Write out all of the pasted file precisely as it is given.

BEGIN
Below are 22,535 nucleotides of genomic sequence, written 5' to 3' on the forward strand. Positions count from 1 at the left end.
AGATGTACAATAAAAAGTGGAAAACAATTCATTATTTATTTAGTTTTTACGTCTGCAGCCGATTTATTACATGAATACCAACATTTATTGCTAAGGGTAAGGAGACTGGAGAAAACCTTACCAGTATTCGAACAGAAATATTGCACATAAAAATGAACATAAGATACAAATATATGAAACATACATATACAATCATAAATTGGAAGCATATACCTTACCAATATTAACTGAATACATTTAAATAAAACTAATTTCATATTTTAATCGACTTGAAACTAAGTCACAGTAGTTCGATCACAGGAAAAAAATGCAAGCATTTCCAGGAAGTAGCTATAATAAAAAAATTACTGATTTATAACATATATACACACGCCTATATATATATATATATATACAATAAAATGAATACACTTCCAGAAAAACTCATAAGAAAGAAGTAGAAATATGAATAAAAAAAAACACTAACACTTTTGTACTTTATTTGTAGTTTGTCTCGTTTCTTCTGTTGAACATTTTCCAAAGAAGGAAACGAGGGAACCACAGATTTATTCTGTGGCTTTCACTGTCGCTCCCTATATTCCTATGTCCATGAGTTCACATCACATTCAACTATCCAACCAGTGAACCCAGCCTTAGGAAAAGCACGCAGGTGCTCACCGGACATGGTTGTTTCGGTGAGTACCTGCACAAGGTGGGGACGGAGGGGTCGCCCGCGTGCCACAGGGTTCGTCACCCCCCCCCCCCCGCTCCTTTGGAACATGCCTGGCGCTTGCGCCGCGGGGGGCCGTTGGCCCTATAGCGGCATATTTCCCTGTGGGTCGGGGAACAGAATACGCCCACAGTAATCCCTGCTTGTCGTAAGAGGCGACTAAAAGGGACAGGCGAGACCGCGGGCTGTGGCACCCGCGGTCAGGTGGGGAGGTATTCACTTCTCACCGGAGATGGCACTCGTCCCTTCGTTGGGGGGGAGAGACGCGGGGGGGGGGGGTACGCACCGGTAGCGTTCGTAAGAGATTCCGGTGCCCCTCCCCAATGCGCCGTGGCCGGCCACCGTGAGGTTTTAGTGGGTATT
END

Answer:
Below are 22,535 nucleotides of genomic sequence, written 5' to 3' on the forward strand. Positions count from 1 at the left end.
AGATGTACAATAAAAAGTGGAAAACAATTCATTATTTATTTAGTTTTTACGTCTGCAGCCGATTTATTACATGAATACCAACATTTATTGCTAAGGGTAAGGAGACTGGAGAAAACCTTACCAGTATTCGAACAGAAATATTGCACATAAAAATGAACATAAGATACAAATATATGAAACATACATATACAATCATAAATTGGAAGCATATACCTTACCAATATTAACTGAATACATTTAAATAAAACTAATTTCATATTTTAATCGACTTGAAACTAAGTCACAGTAGTTCGATCACAGGAAAAAAATGCAAGCATTTCCAGGAAGTAGCTATAATAAAAAAATTACTGATTTATAACATATATACACACGCCTATATATATATATATATATACAATAAAATGAATACACTTCCAGAAAAACTCATAAGAAAGAAGTAGAAATATGAATAAAAAAAAACACTAACACTTTTGTACTTTATTTGTAGTTTGTCTCGTTTCTTCTGTTGAACATTTTCCAAAGAAGGAAACGAGGGAACCACAGATTTATTCTGTGGCTTTCACTGTCGCTCCCTATATTCCTATGTCCATGAGTTCACATCACATTCAACTATCCAACCAGTGAACCCAGCCTTAGGAAAAGCACGCAGGTGCTCACCGGACATGGTTGTTTCGGTGAGTACCTGCACAAGGTGGGGACGGAGGGGTCGCCCGCGTGCCACAGGGTTCGTCACCCCCCCCCCCCCGCTCCTTTGGAACATGCCTGGCGCTTGCGCCGCGGGGGGCCGTTGGCCCTATAGCGGCATATTTCCCTGTGGGTCGGGGAACAGAATACGCCCACAGTAATCCCTGCTTGTCGTAAGAGGCGACTAAAAGGGACAGGCGAGACCGCGGGCTGTGGCACCCGCGGTCAGGTGGGGAGGTATTCACTTCTCACCGGAGATGGCACTCGTCCCTTCGTTGGGGGGGAGAGACGCGGGGGGGGGGGGTACGCACCGGTAGCGTTCGTAAGAGATTCCGGTGCCCCTCCCCAATGCGCCGTGGCCGGCCACCGTGAGGTTTTAGTGGGTATT